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A person sits in a wooded area holding a mobile phone and a water bottle.
Figure 3.1 Our devices can be helpful tools for managing time, but they can also lead to distraction. (Credit: Nenad Stojkovic / Flickr Attribution 2.0 Generic (CC-BY 2.0))

Student Story

JT decides to pick up an extra shift at work to help pay for his books and put a little more spending money in his pocket. His classes have started off well, but he notices that the expectations have increased and he is having trouble keeping up with school work and job.

After one late shift, JT drives home to complete assignments that are due by midnight. When he sits down at the computer and books, he looks over the work and realizes that he doesn't have time to read the chapter and come up with answers to questions about the reading. Instead, he skims the work and writes a few short answers, so he can submit it on time.

The next day after class, the professor stops him before he leaves. She says she has noticed that JT has not done well on the last few assignments and asks if he needs some help.

JT shares that he has picked up an extra shift and sometimes works late, which makes him too tired to complete work some evenings. He promises to use his time more wisely—or stay up later to complete all the work—and let his professor know if he runs into trouble.

Even though JT assures the professor he can handle it, he worries that the semester will only get harder and that he won’t be able to turn down shifts when he really needs the money to pay for all the expenses of college.

What Do You Think?

  • If you were JT, what would you do in this situation?
  • What would you do if you needed to work more hours to help pay for course resources?
  • How would you handle managing your time and your assignments?
  • How do you feel about balancing college classes with other obligations or interests? Why do you feel this way?

Student Survey

How do you feel about your time management abilities? Take this quick survey to figure it out, ranking questions on a scale of 1—4, 1 meaning “least like me” and 4 meaning “most like me.” These questions will help you determine how the chapter concepts relate to you right now. As you are introduced to new concepts and practices, it can be informative to reflect on how your understanding changes over time.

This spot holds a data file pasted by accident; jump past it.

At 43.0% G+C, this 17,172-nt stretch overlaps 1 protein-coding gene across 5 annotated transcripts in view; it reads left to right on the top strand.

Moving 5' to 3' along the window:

1. I regularly procrastinate completing tasks that don't interest me or seem challenging.
  2. I use specific time management strategies to complete tasks.
  3. I find it difficult to prioritize tasks because I am not sure what is really important.
  4. I am pleased with my ability to manage my time.

You can also take this chapter's survey anonymously online.

Student Profile

“Before I started college, I had heard that the amount of work would be overwhelming, and that it would be much harder than high school. That was true, but after being in college for a couple of weeks, I felt that people made it seem scarier than it actually was. I had some homework assignments here, some essays, some hard classes, but it wasn't that bad...until midterms and finals came knocking. I had so much to study and so little time. The pressure was unimaginable. And since there was so much material to learn, I kept procrastinating. The nights before the exams were a disaster.

After the semester, I realized that I needed to do something differently. Instead of crashing before midterms and finals, I would study throughout the semester. I would review notes after class, do a few practice problems in the book even if homework wasn't assigned, and try to ask professors questions during their office hours if I was confused. This continual effort helped me do better on exams because I built up my understanding and was able to get a good night’s sleep before the big test. I still studied hard, but the material was in reach and understanding it became a reasonable goal, not an impossibility. I also felt more confident going into the exams, because I knew that I had a deeper knowledge — I could recall things more easily. Most importantly, I now had peace of mind throughout the day and during the tests themselves, since I knew that I was better prepared.”

—Nachum Sash, Actuarial Science Major, City University of New York

About This Chapter

In this chapter you will learn about two of the most valuable tools used for academic success: prioritizing and time management. By the time you complete this chapter, you should be able to do the following:

  • Outline the reasons and effects of procrastination and provide strategies to overcome it.
  • Describe ways to evaluate your own time management skills.
  • Discuss the importance and the process of prioritization.
  • Detail strategies and specific tactics for managing your time.
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